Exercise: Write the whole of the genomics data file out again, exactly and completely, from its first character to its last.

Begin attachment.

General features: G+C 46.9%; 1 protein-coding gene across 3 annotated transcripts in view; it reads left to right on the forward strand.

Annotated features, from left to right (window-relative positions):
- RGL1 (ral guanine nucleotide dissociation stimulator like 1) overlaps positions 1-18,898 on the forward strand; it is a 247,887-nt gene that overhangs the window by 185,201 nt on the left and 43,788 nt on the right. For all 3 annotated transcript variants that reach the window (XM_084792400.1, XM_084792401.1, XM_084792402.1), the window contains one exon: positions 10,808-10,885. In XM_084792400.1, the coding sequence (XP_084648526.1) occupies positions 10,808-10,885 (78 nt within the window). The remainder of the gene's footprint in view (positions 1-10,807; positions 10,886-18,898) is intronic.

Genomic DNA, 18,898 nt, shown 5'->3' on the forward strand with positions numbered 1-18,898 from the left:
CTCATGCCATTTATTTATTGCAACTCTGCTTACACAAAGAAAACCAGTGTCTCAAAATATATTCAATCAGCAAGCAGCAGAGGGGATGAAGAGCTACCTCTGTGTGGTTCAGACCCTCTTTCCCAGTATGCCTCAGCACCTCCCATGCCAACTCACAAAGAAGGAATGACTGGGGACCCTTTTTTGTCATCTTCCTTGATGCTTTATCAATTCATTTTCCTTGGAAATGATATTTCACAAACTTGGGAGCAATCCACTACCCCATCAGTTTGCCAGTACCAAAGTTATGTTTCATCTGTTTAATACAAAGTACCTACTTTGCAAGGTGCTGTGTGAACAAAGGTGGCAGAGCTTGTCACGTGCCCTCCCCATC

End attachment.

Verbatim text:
General features: G+C 46.9%; 1 protein-coding gene across 3 annotated transcripts in view; it reads left to right on the forward strand.

Annotated features, from left to right (window-relative positions):
- RGL1 (ral guanine nucleotide dissociation stimulator like 1) overlaps positions 1-18,898 on the forward strand; it is a 247,887-nt gene that overhangs the window by 185,201 nt on the left and 43,788 nt on the right. For all 3 annotated transcript variants that reach the window (XM_084792400.1, XM_084792401.1, XM_084792402.1), the window contains one exon: positions 10,808-10,885. In XM_084792400.1, the coding sequence (XP_084648526.1) occupies positions 10,808-10,885 (78 nt within the window). The remainder of the gene's footprint in view (positions 1-10,807; positions 10,886-18,898) is intronic.

Genomic DNA, 18,898 nt, shown 5'->3' on the forward strand with positions numbered 1-18,898 from the left:
CTCATGCCATTTATTTATTGCAACTCTGCTTACACAAAGAAAACCAGTGTCTCAAAATATATTCAATCAGCAAGCAGCAGAGGGGATGAAGAGCTACCTCTGTGTGGTTCAGACCCTCTTTCCCAGTATGCCTCAGCACCTCCCATGCCAACTCACAAAGAAGGAATGACTGGGGACCCTTTTTTGTCATCTTCCTTGATGCTTTATCAATTCATTTTCCTTGGAAATGATATTTCACAAACTTGGGAGCAATCCACTACCCCATCAGTTTGCCAGTACCAAAGTTATGTTTCATCTGTTTAATACAAAGTACCTACTTTGCAAGGTGCTGTGTGAACAAAGGTGGCAGAGCTTGTCACGTGCCCTCCCCATC